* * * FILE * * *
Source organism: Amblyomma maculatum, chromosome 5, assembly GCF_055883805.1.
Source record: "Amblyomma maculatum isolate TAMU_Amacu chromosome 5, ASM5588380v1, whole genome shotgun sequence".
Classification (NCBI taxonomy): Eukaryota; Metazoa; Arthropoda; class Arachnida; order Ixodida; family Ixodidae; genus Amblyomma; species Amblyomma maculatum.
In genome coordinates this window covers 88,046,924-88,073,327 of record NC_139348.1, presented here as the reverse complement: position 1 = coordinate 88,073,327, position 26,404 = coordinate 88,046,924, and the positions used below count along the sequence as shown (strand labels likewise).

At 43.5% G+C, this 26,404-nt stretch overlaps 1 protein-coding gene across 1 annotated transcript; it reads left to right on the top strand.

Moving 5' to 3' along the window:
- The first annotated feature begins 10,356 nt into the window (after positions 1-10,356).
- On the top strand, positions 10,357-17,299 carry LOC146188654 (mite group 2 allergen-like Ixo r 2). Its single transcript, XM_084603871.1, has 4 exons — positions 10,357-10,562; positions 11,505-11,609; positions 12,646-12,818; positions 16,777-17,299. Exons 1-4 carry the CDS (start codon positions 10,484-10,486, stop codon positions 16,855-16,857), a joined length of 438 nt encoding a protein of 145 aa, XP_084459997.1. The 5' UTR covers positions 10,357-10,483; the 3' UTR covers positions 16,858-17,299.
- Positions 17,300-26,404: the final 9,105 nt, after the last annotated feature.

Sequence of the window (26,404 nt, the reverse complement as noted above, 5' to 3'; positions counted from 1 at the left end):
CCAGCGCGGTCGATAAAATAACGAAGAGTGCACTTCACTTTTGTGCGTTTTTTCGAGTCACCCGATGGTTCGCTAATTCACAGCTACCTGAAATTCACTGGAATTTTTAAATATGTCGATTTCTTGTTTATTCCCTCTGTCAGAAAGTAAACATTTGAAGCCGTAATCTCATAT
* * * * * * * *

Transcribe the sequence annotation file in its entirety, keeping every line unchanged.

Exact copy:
Source organism: Amblyomma maculatum, chromosome 5, assembly GCF_055883805.1.
Source record: "Amblyomma maculatum isolate TAMU_Amacu chromosome 5, ASM5588380v1, whole genome shotgun sequence".
Classification (NCBI taxonomy): Eukaryota; Metazoa; Arthropoda; class Arachnida; order Ixodida; family Ixodidae; genus Amblyomma; species Amblyomma maculatum.
In genome coordinates this window covers 88,046,924-88,073,327 of record NC_139348.1, presented here as the reverse complement: position 1 = coordinate 88,073,327, position 26,404 = coordinate 88,046,924, and the positions used below count along the sequence as shown (strand labels likewise).

At 43.5% G+C, this 26,404-nt stretch overlaps 1 protein-coding gene across 1 annotated transcript; it reads left to right on the top strand.

Moving 5' to 3' along the window:
- The first annotated feature begins 10,356 nt into the window (after positions 1-10,356).
- On the top strand, positions 10,357-17,299 carry LOC146188654 (mite group 2 allergen-like Ixo r 2). Its single transcript, XM_084603871.1, has 4 exons — positions 10,357-10,562; positions 11,505-11,609; positions 12,646-12,818; positions 16,777-17,299. Exons 1-4 carry the CDS (start codon positions 10,484-10,486, stop codon positions 16,855-16,857), a joined length of 438 nt encoding a protein of 145 aa, XP_084459997.1. The 5' UTR covers positions 10,357-10,483; the 3' UTR covers positions 16,858-17,299.
- Positions 17,300-26,404: the final 9,105 nt, after the last annotated feature.

Sequence of the window (26,404 nt, the reverse complement as noted above, 5' to 3'; positions counted from 1 at the left end):
CCAGCGCGGTCGATAAAATAACGAAGAGTGCACTTCACTTTTGTGCGTTTTTTCGAGTCACCCGATGGTTCGCTAATTCACAGCTACCTGAAATTCACTGGAATTTTTAAATATGTCGATTTCTTGTTTATTCCCTCTGTCAGAAAGTAAACATTTGAAGCCGTAATCTCATAT